Timothy Leary, Robert Shea, Patricia Monaghan, Jeff Rosenbaum, Gillie Smythe at an Association for Consciousness Expansion gathering in Cleveland.
[Supergee posted this comment when I began "Robert Shea Week," and with his permission, I am now reposting it as a blog entry. -- The Management.]
By Supergee (Arthur Hlavaty)
Special guest blogger
Bob Shea was a dear friend. This is what I wrote about him when he died:
Shea's historical fiction can be described as "traditional." Each novel told a story, with beginning, middle, and end, pretty much in that order, and pretty much without obliqueness, irony, ambiguity, metafictional self-reference, and other such postmodern qualities.
The books can likewise be described as traditional in morality. Though they do not reflect the punitive sexual code often indicated by that phrase, they unabashedly treat such traits as compassion, courage, and loyalty as Good Things.
There are those who condescend to this sort of novel. (That is particularly easy to do so if one has not written one.) In reply, one might, at the very least, point out that each apparently simple and straightforward story is also a skilled and complex weaving of many plot threads, told in graceful prose with style and wit, and peopled with richly detailed and fascinating characters.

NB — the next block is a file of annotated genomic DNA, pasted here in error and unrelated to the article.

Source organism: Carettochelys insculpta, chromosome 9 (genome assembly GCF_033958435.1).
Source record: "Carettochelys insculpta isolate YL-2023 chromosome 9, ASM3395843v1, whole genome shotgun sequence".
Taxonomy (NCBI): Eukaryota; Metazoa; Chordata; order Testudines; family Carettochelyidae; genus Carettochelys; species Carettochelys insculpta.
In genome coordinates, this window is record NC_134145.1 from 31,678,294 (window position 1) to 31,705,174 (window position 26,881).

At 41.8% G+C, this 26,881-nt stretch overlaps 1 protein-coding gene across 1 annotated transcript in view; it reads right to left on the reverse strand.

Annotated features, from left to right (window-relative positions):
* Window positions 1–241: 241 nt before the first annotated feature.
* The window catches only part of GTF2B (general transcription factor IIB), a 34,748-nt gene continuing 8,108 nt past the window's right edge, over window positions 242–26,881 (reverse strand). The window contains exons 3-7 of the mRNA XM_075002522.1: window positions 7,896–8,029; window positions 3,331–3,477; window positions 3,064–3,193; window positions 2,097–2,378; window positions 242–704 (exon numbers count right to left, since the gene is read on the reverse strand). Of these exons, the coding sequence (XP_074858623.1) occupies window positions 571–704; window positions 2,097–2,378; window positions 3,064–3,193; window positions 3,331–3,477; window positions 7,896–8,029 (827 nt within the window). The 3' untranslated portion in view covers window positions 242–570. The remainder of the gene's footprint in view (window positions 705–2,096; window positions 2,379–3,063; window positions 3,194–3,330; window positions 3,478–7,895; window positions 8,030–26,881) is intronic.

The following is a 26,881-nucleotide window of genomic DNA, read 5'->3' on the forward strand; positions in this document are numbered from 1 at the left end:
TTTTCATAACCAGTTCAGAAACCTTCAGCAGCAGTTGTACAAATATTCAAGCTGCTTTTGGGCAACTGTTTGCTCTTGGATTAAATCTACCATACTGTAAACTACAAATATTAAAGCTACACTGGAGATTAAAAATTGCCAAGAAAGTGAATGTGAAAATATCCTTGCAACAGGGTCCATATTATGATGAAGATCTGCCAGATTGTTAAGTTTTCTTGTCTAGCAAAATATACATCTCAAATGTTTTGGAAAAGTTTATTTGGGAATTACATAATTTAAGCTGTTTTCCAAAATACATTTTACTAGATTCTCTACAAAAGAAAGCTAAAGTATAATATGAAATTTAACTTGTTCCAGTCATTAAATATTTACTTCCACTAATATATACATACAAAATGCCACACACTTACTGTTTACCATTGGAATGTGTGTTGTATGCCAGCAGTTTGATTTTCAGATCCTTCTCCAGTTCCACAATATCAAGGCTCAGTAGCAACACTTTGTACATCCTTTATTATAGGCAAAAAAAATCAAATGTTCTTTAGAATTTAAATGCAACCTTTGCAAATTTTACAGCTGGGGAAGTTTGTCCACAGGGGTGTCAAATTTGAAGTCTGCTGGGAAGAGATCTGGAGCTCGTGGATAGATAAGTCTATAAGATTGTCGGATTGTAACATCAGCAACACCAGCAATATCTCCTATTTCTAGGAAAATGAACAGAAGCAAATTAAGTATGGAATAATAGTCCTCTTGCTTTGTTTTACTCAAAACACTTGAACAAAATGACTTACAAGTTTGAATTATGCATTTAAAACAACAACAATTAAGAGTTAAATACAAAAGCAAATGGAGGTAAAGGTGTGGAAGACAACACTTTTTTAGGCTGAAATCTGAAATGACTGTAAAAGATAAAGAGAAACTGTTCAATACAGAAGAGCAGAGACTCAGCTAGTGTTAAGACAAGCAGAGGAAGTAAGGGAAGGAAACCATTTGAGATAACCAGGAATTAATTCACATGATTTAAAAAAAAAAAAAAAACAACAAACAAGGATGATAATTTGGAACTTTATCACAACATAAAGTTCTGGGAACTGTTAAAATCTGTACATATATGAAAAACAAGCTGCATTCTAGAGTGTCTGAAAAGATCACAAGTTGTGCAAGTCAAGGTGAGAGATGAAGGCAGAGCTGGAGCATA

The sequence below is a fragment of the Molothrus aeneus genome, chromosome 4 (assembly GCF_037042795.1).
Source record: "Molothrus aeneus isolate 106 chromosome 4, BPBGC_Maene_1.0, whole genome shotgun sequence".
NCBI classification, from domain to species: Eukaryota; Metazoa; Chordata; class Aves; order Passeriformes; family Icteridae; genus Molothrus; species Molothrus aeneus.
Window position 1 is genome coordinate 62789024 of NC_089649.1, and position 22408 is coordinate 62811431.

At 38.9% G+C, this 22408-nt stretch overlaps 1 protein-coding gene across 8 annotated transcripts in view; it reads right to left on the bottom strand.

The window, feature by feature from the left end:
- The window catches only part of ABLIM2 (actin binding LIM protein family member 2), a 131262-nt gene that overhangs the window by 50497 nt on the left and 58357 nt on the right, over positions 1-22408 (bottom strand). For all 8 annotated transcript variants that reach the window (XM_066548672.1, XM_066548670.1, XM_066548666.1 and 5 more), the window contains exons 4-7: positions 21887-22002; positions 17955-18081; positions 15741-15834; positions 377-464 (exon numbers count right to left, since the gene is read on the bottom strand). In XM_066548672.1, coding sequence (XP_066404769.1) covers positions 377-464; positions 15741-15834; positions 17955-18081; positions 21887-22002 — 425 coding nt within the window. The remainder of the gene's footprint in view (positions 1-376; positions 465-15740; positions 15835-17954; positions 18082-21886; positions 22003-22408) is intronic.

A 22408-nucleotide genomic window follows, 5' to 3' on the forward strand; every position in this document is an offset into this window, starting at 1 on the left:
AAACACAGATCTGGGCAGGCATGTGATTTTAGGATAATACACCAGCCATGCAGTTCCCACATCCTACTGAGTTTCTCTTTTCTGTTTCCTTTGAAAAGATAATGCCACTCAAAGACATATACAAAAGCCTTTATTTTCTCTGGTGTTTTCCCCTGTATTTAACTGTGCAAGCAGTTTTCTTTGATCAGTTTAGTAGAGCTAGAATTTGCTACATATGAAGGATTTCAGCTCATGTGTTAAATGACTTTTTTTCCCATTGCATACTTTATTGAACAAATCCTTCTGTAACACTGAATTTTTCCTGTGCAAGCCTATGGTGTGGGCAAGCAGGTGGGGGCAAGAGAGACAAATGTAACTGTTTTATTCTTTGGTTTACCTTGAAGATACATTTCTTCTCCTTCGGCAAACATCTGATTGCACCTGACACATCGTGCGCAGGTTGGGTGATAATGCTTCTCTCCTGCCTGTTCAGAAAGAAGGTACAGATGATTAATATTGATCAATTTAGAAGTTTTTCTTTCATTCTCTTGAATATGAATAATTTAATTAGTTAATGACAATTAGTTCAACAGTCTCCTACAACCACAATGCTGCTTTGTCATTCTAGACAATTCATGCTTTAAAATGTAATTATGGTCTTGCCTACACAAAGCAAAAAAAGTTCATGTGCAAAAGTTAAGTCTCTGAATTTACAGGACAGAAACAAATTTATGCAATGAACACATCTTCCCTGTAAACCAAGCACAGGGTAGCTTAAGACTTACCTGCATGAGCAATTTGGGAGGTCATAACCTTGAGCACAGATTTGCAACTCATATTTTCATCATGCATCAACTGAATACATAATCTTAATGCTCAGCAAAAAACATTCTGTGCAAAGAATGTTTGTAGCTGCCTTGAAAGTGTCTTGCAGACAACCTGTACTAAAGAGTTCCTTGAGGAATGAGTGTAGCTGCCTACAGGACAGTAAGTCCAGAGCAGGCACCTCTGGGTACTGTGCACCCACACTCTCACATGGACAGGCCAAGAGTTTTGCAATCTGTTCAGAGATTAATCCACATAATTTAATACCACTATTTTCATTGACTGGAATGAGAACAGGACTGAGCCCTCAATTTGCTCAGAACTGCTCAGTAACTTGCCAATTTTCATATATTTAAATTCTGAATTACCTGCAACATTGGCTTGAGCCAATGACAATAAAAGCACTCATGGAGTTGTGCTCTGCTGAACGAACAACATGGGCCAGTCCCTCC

As a person, Shea was much like his novels. First and foremost, he believed that people should be nice to each other, but behind this apparently simple approach was an intelligent awareness of the problems it entailed and a perceptive skepticism about the organizations and ideologies that purported to provide and institutionalize niceness.
I had the pleasure of knowing Bob Shea, first postally and then in person as well, for 15 years. When Bernadette Bosky and I had our nonlegal wedding ceremony, he officiated, with the style, humor, and warmth he brought to everything. He was a flawed human being like all of us, but his good qualities far outweighed any flaws. I will miss him.
Supergee writes a blog. As Arthur Hlavaty, he is a well-known science fiction fan who was nominated 12 times for the Hugo Award for Best Fan Writer. Some of his fanzines are archived on the Internet. See also this archive.